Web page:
4.2 Identity as Cultural Production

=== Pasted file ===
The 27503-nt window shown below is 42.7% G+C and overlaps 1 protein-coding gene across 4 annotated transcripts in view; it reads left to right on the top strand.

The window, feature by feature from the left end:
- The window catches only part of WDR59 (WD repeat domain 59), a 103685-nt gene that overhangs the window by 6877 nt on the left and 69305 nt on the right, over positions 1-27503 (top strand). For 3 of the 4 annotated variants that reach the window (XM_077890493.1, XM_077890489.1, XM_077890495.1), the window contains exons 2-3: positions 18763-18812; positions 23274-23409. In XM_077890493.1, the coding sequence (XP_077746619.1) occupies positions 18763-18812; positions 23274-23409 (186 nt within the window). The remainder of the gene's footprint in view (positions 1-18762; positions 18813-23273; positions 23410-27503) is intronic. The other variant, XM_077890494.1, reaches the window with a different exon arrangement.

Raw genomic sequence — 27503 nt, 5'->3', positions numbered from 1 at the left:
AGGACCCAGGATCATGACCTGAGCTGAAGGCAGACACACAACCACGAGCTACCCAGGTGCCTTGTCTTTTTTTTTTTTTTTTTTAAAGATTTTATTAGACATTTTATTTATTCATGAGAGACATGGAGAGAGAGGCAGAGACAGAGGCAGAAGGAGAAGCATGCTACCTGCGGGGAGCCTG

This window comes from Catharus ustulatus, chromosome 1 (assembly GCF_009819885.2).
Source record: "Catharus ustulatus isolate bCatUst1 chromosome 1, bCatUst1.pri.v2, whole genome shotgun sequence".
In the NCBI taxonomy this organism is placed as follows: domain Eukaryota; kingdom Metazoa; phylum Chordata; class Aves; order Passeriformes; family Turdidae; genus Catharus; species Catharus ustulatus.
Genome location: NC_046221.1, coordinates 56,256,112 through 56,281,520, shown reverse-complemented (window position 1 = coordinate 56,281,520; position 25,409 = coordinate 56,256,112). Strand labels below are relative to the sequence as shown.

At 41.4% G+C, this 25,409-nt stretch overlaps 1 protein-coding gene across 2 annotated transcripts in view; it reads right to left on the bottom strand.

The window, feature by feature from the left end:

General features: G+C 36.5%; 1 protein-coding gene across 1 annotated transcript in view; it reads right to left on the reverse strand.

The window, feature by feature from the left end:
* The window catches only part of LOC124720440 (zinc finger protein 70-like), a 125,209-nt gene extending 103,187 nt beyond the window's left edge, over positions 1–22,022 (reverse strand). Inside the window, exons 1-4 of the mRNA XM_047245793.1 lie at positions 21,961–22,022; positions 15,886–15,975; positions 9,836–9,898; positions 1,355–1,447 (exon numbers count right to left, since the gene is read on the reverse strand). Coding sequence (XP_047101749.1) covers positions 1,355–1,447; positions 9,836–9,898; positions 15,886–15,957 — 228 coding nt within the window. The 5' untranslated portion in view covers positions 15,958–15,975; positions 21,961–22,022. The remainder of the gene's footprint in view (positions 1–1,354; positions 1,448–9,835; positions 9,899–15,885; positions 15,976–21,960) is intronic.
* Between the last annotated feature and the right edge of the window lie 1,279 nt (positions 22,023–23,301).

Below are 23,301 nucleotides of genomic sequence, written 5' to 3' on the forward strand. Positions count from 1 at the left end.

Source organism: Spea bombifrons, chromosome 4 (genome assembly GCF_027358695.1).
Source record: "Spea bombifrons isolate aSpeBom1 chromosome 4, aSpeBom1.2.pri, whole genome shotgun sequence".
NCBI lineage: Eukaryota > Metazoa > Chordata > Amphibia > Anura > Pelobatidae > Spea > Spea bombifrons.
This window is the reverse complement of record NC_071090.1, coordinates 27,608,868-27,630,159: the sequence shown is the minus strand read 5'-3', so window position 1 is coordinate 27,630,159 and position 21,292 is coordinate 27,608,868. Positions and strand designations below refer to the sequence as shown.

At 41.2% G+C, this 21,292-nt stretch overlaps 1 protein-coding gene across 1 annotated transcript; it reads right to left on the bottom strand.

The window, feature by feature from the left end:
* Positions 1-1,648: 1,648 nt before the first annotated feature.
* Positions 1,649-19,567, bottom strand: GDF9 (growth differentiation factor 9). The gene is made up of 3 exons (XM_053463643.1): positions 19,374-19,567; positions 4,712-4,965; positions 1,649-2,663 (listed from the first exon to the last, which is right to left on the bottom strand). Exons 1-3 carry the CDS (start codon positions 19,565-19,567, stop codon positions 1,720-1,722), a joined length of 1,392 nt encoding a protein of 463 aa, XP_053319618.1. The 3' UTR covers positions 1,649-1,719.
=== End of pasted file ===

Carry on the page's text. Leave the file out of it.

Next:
As Gee (2000) notes, however, discursive constructions of identity are also always embedded in what he refers to as Discourse with a capital D – the socially and historically constructed community or cultural narratives that to a large extent shape the identities (discourse or otherwise) that are available to individuals and that individuals refer to and negotiate with. Within engineering education, Karen Tonso’s work (2006a, 2006b) on the cultural production of engineering identities offers a useful lens for framing the ways in which identity is always constructed within and against larger cultural narratives. Cultural production theory examines the ways in which individual identities are constructed through ongoing informal interactions in the context of a larger set of existing beliefs, values, and practices (what Holland et al. [1998] term figured worlds). Drawing on the work of Holland et al., Willis (1977), and others, Tonso (2006a, 2006b) used cultural production theory to explore the ways student engineers present themselves and are recognized by others as engineers through participation in campus communities and team projects. Focusing on the social and institutional features that constitute the context within which students enact their engineering identities, Tonso describes engineering identity production as “a complicated process that [binds] up thinking about oneself as an engineer, performing an engineer self, and ultimately being thought of as an engineer” (2006a, pp. 273–274). Her work shifts the focus from engineering identity as a characteristic or feature held by an individual and toward the ways that the social and institutional features, and in particular, language, create cultural spaces that yield particular expectations and pressures that affect the types of identities the students perform. She looked, for example, at the various terms available to describe engineers within one particular institution (e.g., geek, hacker, curve-breaker, slacker) and explored the ways in which those terms and the associated identities constrained or enabled individual engineering students to act in various settings. Existing cultural forms thus define sets of norms and expectations that individuals engage with as they negotiate and construct their identities. And such cultural production is not limited to students; recent work by Gewirtz (Gewirtz 2021, Gewirtz et al. 2021) draws on Holland et al. as well to examine the ways in which new engineers construct their professional identities within and against those made available by the norms, values, and structures of their organizations.